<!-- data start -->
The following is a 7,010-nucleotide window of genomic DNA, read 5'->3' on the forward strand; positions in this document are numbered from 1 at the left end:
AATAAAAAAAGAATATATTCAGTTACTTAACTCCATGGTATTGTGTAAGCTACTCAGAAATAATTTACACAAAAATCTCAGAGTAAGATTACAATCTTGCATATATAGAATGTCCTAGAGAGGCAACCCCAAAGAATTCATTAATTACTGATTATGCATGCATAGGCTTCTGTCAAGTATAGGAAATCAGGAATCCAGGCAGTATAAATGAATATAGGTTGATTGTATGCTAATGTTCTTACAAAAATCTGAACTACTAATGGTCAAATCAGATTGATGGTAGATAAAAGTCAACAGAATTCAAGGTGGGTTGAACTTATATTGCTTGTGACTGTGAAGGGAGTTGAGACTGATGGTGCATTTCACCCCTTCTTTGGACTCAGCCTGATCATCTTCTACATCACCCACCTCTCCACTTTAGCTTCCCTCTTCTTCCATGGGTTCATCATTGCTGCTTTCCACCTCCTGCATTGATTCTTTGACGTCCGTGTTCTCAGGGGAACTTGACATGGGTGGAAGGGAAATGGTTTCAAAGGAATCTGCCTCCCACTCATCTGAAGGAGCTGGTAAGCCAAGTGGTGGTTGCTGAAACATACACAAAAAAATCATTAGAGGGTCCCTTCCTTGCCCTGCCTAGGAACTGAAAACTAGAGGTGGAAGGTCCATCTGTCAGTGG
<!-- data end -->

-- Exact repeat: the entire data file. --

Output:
The following is a 7,010-nucleotide window of genomic DNA, read 5'->3' on the forward strand; positions in this document are numbered from 1 at the left end:
AATAAAAAAAGAATATATTCAGTTACTTAACTCCATGGTATTGTGTAAGCTACTCAGAAATAATTTACACAAAAATCTCAGAGTAAGATTACAATCTTGCATATATAGAATGTCCTAGAGAGGCAACCCCAAAGAATTCATTAATTACTGATTATGCATGCATAGGCTTCTGTCAAGTATAGGAAATCAGGAATCCAGGCAGTATAAATGAATATAGGTTGATTGTATGCTAATGTTCTTACAAAAATCTGAACTACTAATGGTCAAATCAGATTGATGGTAGATAAAAGTCAACAGAATTCAAGGTGGGTTGAACTTATATTGCTTGTGACTGTGAAGGGAGTTGAGACTGATGGTGCATTTCACCCCTTCTTTGGACTCAGCCTGATCATCTTCTACATCACCCACCTCTCCACTTTAGCTTCCCTCTTCTTCCATGGGTTCATCATTGCTGCTTTCCACCTCCTGCATTGATTCTTTGACGTCCGTGTTCTCAGGGGAACTTGACATGGGTGGAAGGGAAATGGTTTCAAAGGAATCTGCCTCCCACTCATCTGAAGGAGCTGGTAAGCCAAGTGGTGGTTGCTGAAACATACACAAAAAAATCATTAGAGGGTCCCTTCCTTGCCCTGCCTAGGAACTGAAAACTAGAGGTGGAAGGTCCATCTGTCAGTGG